/2012 Chevrolet Camaro V6 Engine Detailed

2012 Chevrolet Camaro V6 Engine Detailed

2012 Chevrolet Camaro Engine at 2012 Chevrolet Camaro V6 Engine Detailed

To keep up the battle with the V6-powered Mustang, GM announced a new V6 powerplant for the 2012 Chevrolet Camaro with 323 hp.

This new 3.6 liter LFX V6 develops an SAE-certified 323 horsepower (241 kW) at 6,800 rpm – 11 horsepower (8 kW) more than 2011 models. It features direct-injection and number of other new technologies to improve performance, efficiency and durability. What’s more it’s also lighter than the previous unit by 20.5 pounds (9.3 kg) and that improves handling and efficiency as well.

Other fuel saving features include DOHC, four valves per cylinder, continuously variable valve timing while it employs an array of emissions control systems such as evaporative emissions system, catalytic converter, equal-length exhaust, dual close coupled and dual under floor catalytic converters, positive crankcase ventilation, intake and exhaust cam phasers, electronic throttle control.

Now, buckle up for some deep technical details on the new LFX engine. Warning: You might get bored to death!

The 3.6L is a 60-degree design, with the cylinder block and cylinder heads cast in aluminum for low weight. A forged steel crankshaft provides optimal strength in the bottom end, while the cylinder heads include four valves per cylinder, with a dual overhead camshaft design incorporating infinitely variable cam phasing. Compared to the 3.6L V-6 in 2011 models, the new LFX engine features:

  • New cylinder head design with integrated exhaust manifold
  • Improved intake port design and larger intake valves within the cylinder heads
  • Longer-duration intake camshafts
  • Composite intake manifold
  • New fuel pump and isolated fuel rail
  • New, optimized-flow fuel injectors
  • Structural front cover and cylinder block enhancements
  • Stronger and lighter-weight connecting rods
  • Camshaft cap and throttle body design enhancements.

The LFX engine is significantly lighter than the current 3.6L V-6. The integrated cylinder head/exhaust manifold design saves approximately 13 pounds (6 kg) per engine over the cylinder heads and manifolds of the current engine, while the new composite intake manifold saves approximately 5.5 pounds (2.5 kg) over the current aluminum intake. Additionally, a lighter-weight structural front cover and lighter-weight, high-strength connecting rods bring the total weight savings to 20.5 pounds (9.3 kg), which helps the vehicle’s fuel efficiency and enhances its feeling of driving balance.

“It isn’t often we get the opportunity to take more than 20 pounds off an engine. We met some aggressive targets while retaining great strength and reliability,” said Haider. “The engine is as durable as ever but now with improved performance and efficiency.”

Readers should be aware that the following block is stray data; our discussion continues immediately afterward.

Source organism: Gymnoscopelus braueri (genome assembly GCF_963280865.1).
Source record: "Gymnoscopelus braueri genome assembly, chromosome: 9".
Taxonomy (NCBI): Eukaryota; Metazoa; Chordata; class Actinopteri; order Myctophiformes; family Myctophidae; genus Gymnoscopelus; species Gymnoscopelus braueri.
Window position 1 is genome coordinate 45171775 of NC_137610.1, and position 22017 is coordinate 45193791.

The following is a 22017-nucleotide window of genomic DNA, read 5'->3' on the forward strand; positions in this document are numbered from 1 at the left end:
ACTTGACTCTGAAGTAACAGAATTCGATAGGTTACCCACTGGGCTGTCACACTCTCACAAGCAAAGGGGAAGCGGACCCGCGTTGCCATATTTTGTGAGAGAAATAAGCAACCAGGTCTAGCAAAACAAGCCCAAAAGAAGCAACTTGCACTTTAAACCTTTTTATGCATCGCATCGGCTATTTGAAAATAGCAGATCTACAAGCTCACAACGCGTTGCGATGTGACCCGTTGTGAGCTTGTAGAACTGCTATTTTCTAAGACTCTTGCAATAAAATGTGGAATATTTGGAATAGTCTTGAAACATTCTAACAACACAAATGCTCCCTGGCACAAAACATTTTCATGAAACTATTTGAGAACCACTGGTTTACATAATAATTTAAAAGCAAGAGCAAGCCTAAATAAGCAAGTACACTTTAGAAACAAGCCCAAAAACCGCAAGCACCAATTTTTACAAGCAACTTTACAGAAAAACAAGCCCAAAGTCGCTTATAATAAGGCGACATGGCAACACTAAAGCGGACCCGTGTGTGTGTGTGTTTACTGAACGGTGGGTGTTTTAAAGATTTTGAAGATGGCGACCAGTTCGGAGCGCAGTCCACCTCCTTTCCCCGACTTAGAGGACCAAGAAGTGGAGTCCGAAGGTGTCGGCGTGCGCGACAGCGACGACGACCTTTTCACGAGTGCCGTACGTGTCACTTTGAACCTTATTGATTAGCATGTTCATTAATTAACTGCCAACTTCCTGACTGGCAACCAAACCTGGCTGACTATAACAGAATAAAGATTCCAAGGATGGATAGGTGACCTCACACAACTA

Additionally, the optimized-flow fuel injectors and integrated exhaust manifolds/cylinder heads promote lower emissions. And along with its weight savings, the composite intake manifold has a smaller radiated surface area to help it maintain noise and vibration characteristics comparable to the previous aluminum manifold.

Greater airflow brings more power – and efficiency

The new cylinder heads also bring a revised intake port design that enhances airflow to the combustion chambers. Larger-diameter intake valves (38.3 mm vs. 36.96 mm) are used in the heads and work in conjunction with new, longer-duration intake camshafts to provide the engine’s boost in horsepower.

The valves let air in and exhaust escape from the combustion chambers. The duration of the camshaft determines how long the valves are open. By using larger valves and holding them open longer, more of the air is pulled into the combustion chamber, for a more powerful combustion. Often, the tradeoff for greater power is greater fuel consumption, but the LFX engineers adapted new fuel injectors that are optimized for the engine’s performance parameters. The result is more power without sacrificing fuel economy. The more-efficient combustion also means reduced emissions.

Of course, the LFX engine retains direct fuel injection. It optimizes fuel delivery to the combustion chamber by introducing fuel closer to the combustion chamber. The result is better efficiency in the combustion process leading to increased fuel efficiency at part and full throttle.

The LFX uses a new fuel pump for the direct injection system, along with a new, isolated fuel rail. The new fuel pump is quieter, while the isolated fuel rail further reduces fuel system noise.

Greater refinement and durability

Additional changes incorporated in the LFX deliver greater refinement, quietness and durability, starting with revisions to the front cover. It was redesigned with additional support ribs on the backside and an additional fastener to reduce noise and vibration. The cylinder block is modified slightly to accommodate the front cover’s additional fastener.

Inside the engine, the powdered metal connecting rods use a higher ratio of copper, which makes them stronger and enables further mass savings. Also, the camshafts feature new saddle-type caps for improved durability. Finally, the throttle body is updated with a new, digital throttle position feature that eliminates a previous mechanical contact for more trouble-free operation.

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(Founder / Chief Editor / Journalist) – Arman is the original founder of Motorward.com, which he kept until August 2009. Currently Arman is our chief editor and is held responsible for a large part of the news we publish.